Good Article. You may not know, but Satyananda Ashram, after apologising at the Royal Commission into Institutional Responses to Child Sexual Abuse in December 2014, and stating they were setting up an Institutional Taskforce, and would treat victims with respect, then attacked victims at the Royal Commission Oral Hearing Day in April 2015 – claiming six had exaggerated their evidence with an eye to monetary gain, and that they had evidence that a 7th (myself) had given evidence contradictory to statements I had made previously. None of these claims held water – and all that happened that day is that they needlessly attacked victims. Surprisingly, they also started giving supportive statements about the role of Akhandananda's consort (known as Shishy) to the Royal Commission. Shishy has been banned from the Ashram for over 20 years due to her role in the abuse, yet all of a sudden she was flavour of the month – with the Ashram claiming she was a major support to the victims – an opinion not shared by the survivor witnesses! Such a statement is just another insult to survivors, who are surely the people who would know and who should be the ones speaking of who was supportive and who was complicit. Shishy, simultaneously, started singing the Ashram's praises to the Royal Commission – claiming it was reformed and very different to what it had been in the past. Given she has been "banned" from going there, it is questionable as to why and how she could claim this. It cannot be from personal experience. The formation of an Institutional Taskforce is no guarantee that the right thing is now being done – just as the formation of the Ashram's Working Together Taskforce in early 2014 did not ensure the right thing was done by victims in the lead up to the Royal Commission. They were involved in the threats of legal action. Since the formation of the Institutional Taskforce the Ashram has also issued an aggressive "Media Release" in April this year, which I believe contained false and defamatory statements, and obviously was aimed at again trying to stop the public conversations of victims and their supporters. Making these institutions truly accountable, democratic and transparent is essential if the dangers of the Guru Model are going to be contained.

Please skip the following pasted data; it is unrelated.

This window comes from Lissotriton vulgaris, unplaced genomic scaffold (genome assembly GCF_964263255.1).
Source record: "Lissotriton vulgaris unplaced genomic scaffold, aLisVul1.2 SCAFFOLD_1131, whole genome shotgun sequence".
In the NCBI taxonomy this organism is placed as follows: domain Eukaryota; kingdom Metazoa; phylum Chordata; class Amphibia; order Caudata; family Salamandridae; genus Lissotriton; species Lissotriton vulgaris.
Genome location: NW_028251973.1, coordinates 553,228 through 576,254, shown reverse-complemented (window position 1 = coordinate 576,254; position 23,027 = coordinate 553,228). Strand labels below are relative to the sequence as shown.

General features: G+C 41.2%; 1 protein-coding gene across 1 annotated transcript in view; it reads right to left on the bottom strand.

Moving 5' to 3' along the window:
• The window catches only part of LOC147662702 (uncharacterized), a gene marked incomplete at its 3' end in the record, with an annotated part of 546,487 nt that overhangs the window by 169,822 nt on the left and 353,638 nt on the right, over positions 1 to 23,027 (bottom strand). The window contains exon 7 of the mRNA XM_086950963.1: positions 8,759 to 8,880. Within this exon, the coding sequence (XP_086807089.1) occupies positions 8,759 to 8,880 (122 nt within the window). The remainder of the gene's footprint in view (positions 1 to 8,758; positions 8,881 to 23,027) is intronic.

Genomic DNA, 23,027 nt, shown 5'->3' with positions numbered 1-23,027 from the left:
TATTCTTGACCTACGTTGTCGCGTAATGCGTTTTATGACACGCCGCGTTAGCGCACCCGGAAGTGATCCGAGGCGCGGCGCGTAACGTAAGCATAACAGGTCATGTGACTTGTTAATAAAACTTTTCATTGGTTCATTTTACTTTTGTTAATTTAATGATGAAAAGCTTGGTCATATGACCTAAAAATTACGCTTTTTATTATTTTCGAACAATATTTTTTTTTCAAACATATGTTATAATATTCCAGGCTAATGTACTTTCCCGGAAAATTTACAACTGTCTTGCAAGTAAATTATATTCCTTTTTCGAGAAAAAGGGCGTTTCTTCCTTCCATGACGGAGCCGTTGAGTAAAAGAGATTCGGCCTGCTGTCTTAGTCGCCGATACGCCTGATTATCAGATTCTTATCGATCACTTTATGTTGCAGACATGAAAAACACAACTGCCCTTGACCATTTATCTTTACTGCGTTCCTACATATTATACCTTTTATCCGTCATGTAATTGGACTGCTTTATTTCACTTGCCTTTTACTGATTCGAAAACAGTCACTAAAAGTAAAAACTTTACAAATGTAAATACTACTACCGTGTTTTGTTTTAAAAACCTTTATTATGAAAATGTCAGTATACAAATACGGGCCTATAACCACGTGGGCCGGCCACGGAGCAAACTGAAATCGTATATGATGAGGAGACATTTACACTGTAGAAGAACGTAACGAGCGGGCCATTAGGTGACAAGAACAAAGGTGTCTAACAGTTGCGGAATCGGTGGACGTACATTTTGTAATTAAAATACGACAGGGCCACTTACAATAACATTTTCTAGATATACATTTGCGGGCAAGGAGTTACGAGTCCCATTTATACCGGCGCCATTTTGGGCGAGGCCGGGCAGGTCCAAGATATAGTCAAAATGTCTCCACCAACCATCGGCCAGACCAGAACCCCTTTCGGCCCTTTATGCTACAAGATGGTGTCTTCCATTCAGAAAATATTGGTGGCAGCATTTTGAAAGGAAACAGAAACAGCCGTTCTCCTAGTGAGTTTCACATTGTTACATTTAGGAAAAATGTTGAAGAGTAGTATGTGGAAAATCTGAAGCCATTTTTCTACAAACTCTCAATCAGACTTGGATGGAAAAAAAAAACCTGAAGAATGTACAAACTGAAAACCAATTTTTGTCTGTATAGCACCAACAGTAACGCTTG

anonymous Oct 14, 2015 11:08pm